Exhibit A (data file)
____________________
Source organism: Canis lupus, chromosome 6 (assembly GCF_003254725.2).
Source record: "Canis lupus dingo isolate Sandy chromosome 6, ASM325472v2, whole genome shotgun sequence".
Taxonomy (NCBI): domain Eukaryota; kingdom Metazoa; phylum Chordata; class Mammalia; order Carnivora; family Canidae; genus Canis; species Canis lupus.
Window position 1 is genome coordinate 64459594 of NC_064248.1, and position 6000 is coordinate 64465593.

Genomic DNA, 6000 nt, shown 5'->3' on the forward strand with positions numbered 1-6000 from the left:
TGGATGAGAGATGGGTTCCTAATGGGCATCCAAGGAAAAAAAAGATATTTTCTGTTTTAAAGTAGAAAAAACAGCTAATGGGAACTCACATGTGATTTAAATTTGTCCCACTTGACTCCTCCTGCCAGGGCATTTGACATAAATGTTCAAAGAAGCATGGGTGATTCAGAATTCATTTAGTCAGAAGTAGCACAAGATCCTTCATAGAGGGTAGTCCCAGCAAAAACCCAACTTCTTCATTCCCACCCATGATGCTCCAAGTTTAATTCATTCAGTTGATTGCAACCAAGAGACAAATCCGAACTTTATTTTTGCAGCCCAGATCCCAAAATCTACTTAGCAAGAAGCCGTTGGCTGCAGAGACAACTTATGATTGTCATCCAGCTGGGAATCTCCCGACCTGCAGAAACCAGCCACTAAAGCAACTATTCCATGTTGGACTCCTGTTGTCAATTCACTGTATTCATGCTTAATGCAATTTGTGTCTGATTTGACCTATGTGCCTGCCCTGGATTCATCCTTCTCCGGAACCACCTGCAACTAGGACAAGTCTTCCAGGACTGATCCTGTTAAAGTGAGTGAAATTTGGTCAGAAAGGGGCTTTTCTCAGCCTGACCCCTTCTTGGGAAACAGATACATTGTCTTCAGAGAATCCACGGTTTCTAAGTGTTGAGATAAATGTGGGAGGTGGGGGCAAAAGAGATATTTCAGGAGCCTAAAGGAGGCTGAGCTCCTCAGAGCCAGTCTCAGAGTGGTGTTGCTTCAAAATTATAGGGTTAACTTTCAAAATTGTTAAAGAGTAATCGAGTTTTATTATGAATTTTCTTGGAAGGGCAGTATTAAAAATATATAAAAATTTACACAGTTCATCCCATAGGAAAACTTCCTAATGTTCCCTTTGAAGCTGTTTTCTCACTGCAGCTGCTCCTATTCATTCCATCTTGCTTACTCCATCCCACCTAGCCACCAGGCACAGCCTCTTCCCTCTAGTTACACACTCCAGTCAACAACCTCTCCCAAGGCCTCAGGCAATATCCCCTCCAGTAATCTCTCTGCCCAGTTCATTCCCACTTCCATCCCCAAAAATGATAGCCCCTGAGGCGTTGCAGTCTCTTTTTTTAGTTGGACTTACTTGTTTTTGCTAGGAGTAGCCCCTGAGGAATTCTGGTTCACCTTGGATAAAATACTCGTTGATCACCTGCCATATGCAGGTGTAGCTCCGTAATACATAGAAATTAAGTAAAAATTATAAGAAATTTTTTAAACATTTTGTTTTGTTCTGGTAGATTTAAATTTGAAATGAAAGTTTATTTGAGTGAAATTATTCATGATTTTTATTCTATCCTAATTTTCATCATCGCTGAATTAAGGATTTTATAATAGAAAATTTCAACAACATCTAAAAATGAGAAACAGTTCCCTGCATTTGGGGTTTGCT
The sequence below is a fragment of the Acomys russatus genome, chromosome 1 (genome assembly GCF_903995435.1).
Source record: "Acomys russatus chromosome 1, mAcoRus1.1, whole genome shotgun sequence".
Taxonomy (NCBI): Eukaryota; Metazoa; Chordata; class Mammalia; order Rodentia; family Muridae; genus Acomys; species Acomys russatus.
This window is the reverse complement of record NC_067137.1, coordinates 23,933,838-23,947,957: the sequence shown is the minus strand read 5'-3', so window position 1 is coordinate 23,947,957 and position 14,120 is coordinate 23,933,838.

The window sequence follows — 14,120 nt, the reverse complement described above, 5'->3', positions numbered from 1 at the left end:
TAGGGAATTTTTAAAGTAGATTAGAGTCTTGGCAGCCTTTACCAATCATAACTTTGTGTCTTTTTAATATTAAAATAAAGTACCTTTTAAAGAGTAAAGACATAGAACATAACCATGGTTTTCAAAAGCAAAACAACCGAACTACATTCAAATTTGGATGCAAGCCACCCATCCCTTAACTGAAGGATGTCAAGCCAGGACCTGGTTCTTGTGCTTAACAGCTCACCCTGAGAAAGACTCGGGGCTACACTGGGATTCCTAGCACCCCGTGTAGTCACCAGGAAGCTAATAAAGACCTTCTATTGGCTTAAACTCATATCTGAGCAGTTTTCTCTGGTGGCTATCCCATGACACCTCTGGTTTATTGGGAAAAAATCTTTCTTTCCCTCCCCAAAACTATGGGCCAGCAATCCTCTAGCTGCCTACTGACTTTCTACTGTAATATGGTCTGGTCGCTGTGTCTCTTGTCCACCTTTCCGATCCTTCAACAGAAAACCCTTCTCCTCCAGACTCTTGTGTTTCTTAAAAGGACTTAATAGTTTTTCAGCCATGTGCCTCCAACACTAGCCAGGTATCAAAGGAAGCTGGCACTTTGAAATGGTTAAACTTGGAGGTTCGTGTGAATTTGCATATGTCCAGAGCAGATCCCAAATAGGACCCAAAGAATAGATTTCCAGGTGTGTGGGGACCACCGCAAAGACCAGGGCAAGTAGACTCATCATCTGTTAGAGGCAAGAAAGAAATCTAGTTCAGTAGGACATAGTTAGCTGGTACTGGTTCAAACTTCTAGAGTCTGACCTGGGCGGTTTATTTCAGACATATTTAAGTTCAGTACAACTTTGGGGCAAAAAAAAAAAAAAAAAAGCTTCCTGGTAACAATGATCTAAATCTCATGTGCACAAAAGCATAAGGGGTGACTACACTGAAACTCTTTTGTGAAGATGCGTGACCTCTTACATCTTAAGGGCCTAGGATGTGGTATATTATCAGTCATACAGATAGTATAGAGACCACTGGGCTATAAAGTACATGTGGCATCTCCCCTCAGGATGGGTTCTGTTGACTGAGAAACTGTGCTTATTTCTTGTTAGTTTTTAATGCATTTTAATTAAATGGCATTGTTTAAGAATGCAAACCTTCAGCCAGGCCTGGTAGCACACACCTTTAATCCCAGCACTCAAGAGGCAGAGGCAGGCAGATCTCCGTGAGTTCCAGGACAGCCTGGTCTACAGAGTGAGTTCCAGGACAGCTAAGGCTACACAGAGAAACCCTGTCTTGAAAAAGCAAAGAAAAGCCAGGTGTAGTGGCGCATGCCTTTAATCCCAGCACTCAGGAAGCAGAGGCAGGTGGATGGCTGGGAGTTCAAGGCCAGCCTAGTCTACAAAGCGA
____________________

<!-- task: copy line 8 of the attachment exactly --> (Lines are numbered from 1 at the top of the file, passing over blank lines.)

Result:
Source record: "Acomys russatus chromosome 1, mAcoRus1.1, whole genome shotgun sequence".